13 Requirement Two Construction Must Be of ‘Real Property.’ (continued) Real Property Does not Include: Tangible personal property sold as part of completed construction projects. Appliances, furniture and fixtures.
14 Requirement Three Must Engage in Construction Trade or Business At the time of construction taxpayer must: Be engaged in a construction trade as defined by the North American Industry Classification System. The classified trade need not be taxpayer’s primary or only trade.
15 Requirement Three Must Engage in that Trade on a Regular and Ongoing Basis A taxpayer is deemed to have met this requirement if it sells constructed real property to an unrelated purchaser within five years of project completion. This provision is intended to provide a safe harbor to business entities created to build specific projects. Newly-Formed Organizations (less than one year-old) are deemed to have met this requirement if they expect to engage in a construction trade on a regular basis.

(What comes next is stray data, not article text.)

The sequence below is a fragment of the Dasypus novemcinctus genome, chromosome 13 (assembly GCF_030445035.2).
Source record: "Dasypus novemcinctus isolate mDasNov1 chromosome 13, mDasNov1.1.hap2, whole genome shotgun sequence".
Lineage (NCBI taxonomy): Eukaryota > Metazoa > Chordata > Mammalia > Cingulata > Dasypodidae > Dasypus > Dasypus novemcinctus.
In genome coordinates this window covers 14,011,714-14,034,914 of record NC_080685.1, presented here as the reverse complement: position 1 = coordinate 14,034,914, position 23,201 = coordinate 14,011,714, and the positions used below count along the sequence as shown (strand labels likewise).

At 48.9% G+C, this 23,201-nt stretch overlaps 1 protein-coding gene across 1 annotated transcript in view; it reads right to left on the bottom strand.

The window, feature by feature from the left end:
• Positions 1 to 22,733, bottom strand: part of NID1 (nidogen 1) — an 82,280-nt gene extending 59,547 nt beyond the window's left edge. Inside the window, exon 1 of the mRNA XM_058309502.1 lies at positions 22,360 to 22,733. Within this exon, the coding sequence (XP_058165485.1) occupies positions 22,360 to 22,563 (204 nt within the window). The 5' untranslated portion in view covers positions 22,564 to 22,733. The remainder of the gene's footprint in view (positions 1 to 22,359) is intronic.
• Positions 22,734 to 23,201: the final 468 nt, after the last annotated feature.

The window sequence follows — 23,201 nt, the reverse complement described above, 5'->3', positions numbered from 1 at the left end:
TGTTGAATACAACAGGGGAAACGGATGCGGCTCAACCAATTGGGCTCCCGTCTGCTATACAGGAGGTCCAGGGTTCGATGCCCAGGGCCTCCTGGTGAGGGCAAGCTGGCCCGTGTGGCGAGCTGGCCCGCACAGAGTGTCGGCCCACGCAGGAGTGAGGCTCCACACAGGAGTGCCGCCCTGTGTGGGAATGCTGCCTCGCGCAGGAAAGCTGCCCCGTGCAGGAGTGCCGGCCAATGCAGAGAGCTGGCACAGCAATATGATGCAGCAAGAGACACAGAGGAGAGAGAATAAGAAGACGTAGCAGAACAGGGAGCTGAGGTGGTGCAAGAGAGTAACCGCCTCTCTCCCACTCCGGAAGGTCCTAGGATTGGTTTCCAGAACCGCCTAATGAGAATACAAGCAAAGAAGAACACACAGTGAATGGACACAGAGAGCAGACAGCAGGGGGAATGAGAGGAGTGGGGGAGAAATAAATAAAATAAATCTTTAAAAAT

16 Requirement Four Taxpayer Must Actually Perform the Domestic Construction Activity Project must be in the U.S. Taxpayer must actually perform the construction activity from which it derives gross receipts. Example NAICS contractor buys a building, hires a general contractor to oversee a renovation, then sells the building. NAICS contractor’s receipts from sale are not DPGR. General contractor’s receipts are DPGR.
17 Requirement Five Gross Receipts Must Derive from Construction Income derived from construction: Gross proceeds from the sale of real property constructed by the taxpayer. Gross proceeds from contract services. Contractor’s mark-up on materials consumed in the project or that become a permanent part of the project. Non-negotiated, non-separately stated construction warranties.
18 Requirement Five Gross Receipts Must Derive from Construction (continued) Income NOT derived from construction: Gross proceeds from sale of reacquired real property that the taxpayer originally constructed – no “double dipping.” Lease or rental income on property constructed by the taxpayer. The value of the underlying land including soft costs capitalized to the land.
19 De minimis Rule and Land Safe Harbor Section 199 potentially increases taxpayer administrative burdens and record-keeping requirements because it forces allocation between DPGR and non-DPGR. The final regulations contain two safe harbors to reduce these burdens under certain circumstances.